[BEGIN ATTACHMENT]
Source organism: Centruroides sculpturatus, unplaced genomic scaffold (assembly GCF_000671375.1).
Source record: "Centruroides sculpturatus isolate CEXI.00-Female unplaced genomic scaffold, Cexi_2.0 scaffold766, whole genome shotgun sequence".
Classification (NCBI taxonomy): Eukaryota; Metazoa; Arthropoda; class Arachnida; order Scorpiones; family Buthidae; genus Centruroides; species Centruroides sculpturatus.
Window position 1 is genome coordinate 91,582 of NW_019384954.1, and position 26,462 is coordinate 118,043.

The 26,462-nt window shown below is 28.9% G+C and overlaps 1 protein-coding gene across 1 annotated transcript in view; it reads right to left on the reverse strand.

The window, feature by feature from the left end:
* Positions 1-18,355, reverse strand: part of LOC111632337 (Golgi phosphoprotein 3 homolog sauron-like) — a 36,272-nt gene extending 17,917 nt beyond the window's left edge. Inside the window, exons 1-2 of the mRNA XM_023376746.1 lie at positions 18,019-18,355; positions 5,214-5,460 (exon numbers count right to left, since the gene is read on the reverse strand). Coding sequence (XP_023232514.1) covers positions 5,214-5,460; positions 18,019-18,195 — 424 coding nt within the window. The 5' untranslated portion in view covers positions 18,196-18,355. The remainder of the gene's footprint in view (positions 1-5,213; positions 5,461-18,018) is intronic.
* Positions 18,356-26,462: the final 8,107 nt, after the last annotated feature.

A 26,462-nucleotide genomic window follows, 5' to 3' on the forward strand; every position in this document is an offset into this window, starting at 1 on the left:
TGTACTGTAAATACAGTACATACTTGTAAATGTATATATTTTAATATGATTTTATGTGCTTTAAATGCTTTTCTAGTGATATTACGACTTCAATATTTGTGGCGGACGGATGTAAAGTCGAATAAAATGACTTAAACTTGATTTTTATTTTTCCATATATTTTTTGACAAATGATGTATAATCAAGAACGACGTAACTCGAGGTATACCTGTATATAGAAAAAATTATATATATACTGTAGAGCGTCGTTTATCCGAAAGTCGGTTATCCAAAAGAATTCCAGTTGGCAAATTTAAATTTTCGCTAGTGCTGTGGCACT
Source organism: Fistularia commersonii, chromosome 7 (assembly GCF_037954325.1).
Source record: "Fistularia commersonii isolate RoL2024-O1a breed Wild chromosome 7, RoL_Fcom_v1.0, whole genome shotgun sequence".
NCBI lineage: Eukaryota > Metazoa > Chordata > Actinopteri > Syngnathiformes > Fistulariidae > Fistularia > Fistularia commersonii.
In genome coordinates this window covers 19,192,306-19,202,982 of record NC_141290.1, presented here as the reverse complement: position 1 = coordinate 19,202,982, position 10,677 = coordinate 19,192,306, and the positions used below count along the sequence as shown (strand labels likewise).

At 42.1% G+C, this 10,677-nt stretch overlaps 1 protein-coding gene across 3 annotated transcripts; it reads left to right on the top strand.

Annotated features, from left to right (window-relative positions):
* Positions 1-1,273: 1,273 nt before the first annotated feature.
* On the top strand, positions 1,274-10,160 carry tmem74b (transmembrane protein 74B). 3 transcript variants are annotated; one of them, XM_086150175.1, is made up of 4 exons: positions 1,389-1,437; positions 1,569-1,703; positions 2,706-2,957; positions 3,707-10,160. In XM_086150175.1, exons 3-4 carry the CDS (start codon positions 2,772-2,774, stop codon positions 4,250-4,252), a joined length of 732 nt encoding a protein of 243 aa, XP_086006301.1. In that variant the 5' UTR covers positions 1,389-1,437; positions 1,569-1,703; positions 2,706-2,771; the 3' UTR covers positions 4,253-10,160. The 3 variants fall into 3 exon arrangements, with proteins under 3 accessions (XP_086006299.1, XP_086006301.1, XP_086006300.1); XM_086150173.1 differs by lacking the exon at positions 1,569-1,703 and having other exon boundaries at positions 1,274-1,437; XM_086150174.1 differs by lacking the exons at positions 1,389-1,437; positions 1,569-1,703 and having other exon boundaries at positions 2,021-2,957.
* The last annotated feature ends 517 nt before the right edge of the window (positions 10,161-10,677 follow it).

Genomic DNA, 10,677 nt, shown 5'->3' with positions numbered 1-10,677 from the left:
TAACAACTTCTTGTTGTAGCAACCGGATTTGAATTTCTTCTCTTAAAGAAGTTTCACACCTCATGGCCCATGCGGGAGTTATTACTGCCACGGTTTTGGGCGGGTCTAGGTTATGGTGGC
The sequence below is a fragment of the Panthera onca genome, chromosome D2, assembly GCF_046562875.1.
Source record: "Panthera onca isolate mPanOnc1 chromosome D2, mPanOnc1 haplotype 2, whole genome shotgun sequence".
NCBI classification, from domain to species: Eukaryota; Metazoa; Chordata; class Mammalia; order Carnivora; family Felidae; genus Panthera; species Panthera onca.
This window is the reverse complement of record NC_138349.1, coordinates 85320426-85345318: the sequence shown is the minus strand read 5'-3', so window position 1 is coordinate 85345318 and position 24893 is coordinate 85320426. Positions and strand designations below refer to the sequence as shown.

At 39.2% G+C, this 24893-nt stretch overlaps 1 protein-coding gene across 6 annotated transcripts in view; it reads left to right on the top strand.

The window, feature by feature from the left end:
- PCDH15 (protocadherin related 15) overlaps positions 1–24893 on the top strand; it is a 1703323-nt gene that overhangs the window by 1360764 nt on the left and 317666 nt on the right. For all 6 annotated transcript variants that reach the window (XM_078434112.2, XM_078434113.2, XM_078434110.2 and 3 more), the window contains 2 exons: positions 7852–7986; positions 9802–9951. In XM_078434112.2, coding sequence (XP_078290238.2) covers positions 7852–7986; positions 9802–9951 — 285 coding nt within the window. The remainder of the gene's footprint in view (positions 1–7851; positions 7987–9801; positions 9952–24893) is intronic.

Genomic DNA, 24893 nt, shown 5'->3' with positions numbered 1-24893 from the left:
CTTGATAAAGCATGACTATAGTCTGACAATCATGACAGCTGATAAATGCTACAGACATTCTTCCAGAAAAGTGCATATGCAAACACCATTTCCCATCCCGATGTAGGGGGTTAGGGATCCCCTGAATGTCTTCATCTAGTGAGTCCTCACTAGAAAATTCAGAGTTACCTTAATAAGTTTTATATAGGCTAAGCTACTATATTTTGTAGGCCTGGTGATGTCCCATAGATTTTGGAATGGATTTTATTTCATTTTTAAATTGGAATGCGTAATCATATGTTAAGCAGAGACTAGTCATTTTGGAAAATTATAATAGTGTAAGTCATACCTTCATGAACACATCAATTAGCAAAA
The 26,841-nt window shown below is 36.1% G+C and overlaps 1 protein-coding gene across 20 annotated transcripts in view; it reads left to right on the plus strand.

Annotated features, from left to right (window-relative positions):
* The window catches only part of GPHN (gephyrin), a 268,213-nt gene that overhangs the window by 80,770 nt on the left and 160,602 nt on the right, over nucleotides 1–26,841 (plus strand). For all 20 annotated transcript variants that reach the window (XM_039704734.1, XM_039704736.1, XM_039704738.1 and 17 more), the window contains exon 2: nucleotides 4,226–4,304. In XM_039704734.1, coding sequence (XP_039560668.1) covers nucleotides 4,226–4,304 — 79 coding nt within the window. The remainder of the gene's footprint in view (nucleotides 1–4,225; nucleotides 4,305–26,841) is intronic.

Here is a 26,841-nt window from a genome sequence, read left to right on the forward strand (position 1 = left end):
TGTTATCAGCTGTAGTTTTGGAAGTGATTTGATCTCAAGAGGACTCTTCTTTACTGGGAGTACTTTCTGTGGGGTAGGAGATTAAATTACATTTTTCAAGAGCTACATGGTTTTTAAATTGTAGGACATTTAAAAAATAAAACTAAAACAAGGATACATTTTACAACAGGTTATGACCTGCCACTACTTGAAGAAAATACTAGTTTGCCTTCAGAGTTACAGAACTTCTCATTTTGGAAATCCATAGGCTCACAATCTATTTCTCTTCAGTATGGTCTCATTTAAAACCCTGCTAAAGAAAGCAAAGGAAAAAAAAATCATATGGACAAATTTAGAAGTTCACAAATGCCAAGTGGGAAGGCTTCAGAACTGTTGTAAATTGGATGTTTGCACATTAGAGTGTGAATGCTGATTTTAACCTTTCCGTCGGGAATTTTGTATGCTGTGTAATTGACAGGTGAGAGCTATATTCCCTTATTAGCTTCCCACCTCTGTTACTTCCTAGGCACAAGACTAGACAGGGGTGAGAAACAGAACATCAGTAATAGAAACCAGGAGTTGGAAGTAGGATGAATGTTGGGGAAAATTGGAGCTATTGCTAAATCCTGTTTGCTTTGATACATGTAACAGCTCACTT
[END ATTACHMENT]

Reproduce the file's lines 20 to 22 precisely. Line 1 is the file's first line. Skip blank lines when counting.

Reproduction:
Genomic DNA, 10,677 nt, shown 5'->3' with positions numbered 1-10,677 from the left:
TAACAACTTCTTGTTGTAGCAACCGGATTTGAATTTCTTCTCTTAAAGAAGTTTCACACCTCATGGCCCATGCGGGAGTTATTACTGCCACGGTTTTGGGCGGGTCTAGGTTATGGTGGC
The sequence below is a fragment of the Panthera onca genome, chromosome D2, assembly GCF_046562875.1.